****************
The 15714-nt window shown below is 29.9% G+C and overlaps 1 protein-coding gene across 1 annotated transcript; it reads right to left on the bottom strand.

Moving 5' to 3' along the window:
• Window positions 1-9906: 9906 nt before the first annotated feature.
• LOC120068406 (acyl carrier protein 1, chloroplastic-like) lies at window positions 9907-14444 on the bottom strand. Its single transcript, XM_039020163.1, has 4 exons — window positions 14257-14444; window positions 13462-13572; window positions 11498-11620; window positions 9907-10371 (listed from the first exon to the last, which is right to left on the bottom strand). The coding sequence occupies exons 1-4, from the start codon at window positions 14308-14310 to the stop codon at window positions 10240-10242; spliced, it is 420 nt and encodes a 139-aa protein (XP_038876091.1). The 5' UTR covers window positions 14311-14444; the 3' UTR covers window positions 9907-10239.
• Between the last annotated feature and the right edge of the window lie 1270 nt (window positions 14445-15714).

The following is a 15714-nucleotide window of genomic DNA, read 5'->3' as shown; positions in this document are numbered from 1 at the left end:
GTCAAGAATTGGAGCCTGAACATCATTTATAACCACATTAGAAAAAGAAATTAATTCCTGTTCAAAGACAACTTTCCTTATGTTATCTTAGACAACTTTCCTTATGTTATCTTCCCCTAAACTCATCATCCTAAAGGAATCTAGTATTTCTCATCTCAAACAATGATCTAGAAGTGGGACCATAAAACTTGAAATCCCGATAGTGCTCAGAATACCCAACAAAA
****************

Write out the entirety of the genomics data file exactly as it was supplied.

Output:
The 15714-nt window shown below is 29.9% G+C and overlaps 1 protein-coding gene across 1 annotated transcript; it reads right to left on the bottom strand.

Moving 5' to 3' along the window:
• Window positions 1-9906: 9906 nt before the first annotated feature.
• LOC120068406 (acyl carrier protein 1, chloroplastic-like) lies at window positions 9907-14444 on the bottom strand. Its single transcript, XM_039020163.1, has 4 exons — window positions 14257-14444; window positions 13462-13572; window positions 11498-11620; window positions 9907-10371 (listed from the first exon to the last, which is right to left on the bottom strand). The coding sequence occupies exons 1-4, from the start codon at window positions 14308-14310 to the stop codon at window positions 10240-10242; spliced, it is 420 nt and encodes a 139-aa protein (XP_038876091.1). The 5' UTR covers window positions 14311-14444; the 3' UTR covers window positions 9907-10239.
• Between the last annotated feature and the right edge of the window lie 1270 nt (window positions 14445-15714).

The following is a 15714-nucleotide window of genomic DNA, read 5'->3' as shown; positions in this document are numbered from 1 at the left end:
GTCAAGAATTGGAGCCTGAACATCATTTATAACCACATTAGAAAAAGAAATTAATTCCTGTTCAAAGACAACTTTCCTTATGTTATCTTAGACAACTTTCCTTATGTTATCTTCCCCTAAACTCATCATCCTAAAGGAATCTAGTATTTCTCATCTCAAACAATGATCTAGAAGTGGGACCATAAAACTTGAAATCCCGATAGTGCTCAGAATACCCAACAAAA